Eats, Shoots & Leaves: The Zero Tolerance Approach to Punctuation.
By Lynne Truss. Gotham Books (Penguin Group), 2004. 209 pp.
Review written by Tom Wilmeth
September 29, 2004
Punctuation (noun). (1) Non-verbalized markings used in written communication for the purpose of clarity, (2) Necessary element of composition, (3) Set of grammatically related rules which are misunderstood and ignored by many writers under the guise of personal style or literary license, (4) Topic about which sane people do not, for any reason, ever become excited.
Lynne Truss has written a scathing and very funny expose. In it she complains bitterly about the public’s lack of respect for some of England’s own. But Truss is not lifting the lid here about treatment of the Royal Family, or even the recent disdain shown to the British music scene. Instead, she has composed a compelling book about . . . punctuation.
Truss is a London journalist who is quick to point out that carping over punctuation abuse is not a new topic. She admits that it is often a pointless and tiresome battle which leads directly to madness in most interested parties. But while aware that striving for the right in a fight over usage is a no-win situation, the author is nonetheless drawn to its constant defense like an addiction.
Truss has many useful examples about proper usage, often backing into her lesson by first demonstrating a humorous misuse of punctuation, and showing the effect that the error has on a sentence’s meaning. Included are examples which range from odd to obscene. The book’s title itself comes from a story revolving around one of her favorite punctuation conundrums: A panda walks into a café. He orders a sandwich and eats it. He then draws a gun, fires two shots into the air and departs. The stunned café owner demands an explanation, and is shown a badly punctuated wildlife manual left behind by the bear. He finds his answer in the book’s definition of a panda: “Large bear-like mammal, native to China. Eats, shoots and leaves.”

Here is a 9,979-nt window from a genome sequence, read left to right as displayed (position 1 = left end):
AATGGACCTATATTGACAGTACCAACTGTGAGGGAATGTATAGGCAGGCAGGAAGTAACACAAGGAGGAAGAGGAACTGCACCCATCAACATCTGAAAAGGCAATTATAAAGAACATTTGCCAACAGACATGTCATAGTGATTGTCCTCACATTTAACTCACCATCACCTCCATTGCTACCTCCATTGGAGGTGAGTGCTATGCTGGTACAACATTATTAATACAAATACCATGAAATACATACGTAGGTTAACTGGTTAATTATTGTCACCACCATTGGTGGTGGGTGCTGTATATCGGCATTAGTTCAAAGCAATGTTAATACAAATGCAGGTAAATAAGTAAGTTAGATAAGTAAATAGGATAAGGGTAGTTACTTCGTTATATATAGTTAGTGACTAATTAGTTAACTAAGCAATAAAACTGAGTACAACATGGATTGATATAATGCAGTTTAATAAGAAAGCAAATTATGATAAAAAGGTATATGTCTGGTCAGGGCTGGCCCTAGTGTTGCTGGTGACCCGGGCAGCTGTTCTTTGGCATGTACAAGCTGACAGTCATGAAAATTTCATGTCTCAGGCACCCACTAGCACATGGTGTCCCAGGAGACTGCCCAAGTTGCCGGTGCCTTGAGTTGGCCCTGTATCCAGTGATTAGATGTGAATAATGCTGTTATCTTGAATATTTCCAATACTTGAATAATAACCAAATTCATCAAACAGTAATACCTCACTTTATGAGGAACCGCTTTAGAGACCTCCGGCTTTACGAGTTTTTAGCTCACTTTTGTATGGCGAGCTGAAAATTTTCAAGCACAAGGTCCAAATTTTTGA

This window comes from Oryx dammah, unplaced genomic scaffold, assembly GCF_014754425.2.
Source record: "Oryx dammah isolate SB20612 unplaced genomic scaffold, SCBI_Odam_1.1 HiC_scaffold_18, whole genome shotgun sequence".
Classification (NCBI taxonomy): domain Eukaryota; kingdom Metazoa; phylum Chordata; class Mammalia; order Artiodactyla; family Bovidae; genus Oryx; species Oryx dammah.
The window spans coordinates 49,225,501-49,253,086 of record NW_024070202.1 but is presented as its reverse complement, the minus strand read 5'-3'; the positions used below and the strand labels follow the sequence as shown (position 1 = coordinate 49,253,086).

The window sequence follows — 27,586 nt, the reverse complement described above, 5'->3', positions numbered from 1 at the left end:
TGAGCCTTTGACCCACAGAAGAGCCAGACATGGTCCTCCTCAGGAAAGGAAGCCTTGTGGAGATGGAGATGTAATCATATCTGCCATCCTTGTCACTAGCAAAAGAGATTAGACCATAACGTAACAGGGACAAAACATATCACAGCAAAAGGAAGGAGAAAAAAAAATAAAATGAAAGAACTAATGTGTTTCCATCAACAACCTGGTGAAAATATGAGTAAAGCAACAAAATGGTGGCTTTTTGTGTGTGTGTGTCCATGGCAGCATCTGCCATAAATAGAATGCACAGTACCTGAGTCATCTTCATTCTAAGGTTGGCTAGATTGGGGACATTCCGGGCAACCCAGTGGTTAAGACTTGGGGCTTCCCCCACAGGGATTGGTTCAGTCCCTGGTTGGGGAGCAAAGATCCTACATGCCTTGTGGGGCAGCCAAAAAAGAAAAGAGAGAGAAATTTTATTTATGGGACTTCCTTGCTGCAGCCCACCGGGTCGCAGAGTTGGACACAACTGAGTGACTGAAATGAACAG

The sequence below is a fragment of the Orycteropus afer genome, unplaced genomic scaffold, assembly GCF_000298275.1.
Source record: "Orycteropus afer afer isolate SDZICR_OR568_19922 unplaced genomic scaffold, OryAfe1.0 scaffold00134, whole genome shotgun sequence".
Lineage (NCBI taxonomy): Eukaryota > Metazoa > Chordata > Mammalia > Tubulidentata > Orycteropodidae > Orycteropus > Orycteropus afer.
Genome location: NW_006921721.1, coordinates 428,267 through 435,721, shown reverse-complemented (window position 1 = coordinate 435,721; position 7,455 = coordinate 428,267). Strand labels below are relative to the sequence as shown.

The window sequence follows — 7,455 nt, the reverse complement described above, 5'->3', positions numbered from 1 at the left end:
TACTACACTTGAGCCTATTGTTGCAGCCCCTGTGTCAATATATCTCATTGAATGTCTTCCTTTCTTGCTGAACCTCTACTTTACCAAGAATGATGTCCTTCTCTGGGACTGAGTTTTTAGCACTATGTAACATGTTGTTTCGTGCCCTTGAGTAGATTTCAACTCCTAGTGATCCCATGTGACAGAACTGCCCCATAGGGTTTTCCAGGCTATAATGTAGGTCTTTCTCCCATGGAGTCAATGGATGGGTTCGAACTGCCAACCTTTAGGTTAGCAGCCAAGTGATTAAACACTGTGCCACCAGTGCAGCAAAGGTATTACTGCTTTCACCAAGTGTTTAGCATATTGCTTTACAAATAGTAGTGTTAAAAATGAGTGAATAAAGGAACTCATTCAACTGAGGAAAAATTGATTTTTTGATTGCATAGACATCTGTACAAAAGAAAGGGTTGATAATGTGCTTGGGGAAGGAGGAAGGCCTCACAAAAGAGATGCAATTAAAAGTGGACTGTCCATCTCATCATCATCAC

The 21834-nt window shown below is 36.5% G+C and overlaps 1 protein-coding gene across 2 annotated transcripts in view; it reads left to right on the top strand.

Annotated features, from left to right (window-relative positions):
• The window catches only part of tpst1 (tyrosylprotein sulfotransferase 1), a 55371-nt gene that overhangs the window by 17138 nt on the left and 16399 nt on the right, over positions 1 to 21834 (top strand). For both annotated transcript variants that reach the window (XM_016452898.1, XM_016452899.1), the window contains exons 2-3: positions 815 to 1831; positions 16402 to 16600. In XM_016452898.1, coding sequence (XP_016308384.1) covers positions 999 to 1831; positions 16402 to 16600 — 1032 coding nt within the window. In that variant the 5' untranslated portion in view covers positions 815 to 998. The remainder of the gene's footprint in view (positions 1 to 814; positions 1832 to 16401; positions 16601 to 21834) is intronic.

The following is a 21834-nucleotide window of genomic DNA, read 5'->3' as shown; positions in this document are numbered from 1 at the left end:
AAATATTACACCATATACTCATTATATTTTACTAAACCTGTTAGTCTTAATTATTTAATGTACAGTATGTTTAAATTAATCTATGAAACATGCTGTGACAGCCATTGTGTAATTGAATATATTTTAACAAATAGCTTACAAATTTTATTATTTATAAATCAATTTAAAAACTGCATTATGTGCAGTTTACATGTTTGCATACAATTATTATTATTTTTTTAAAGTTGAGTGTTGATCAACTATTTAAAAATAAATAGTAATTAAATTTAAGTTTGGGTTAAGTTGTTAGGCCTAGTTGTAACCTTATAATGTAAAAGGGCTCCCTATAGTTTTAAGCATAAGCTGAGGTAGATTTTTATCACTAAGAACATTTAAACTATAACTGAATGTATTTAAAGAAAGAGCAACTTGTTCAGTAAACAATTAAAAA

All of this instruction-by-example would go unread were it not for Truss’s own awareness of the sometimes absurd nature of the topic. While undeniably British, her humor is not quite so deathly dry as found in the Fowler Brothers’ seminal work on language instruction of a century ago. As such, the book is less exclusively English and more approachable to an American audience. But like the Fowlers, Truss often stresses that the book’s comments are meant to instruct her British audience, pleading ignorance or perhaps a tacit disdain of American usage.
In spite of its focused target audience, Eats, Shoots and Leaves gives hope and inspiration to writers everywhere. It also heartens the avid reader of the English language, assuring both camps that there are punctuation watchdogs on guard, and that the language is in good hands. Through an instructive revision of incorrect usage examples, Lynne Truss helps her readers to rely less on their computer’s grammar checker, and more on an actual understanding of the language. While she clearly possesses a take-no-prisoner, us against them approach to punctuation, Truss’ optimism makes for a didactic but fun read.
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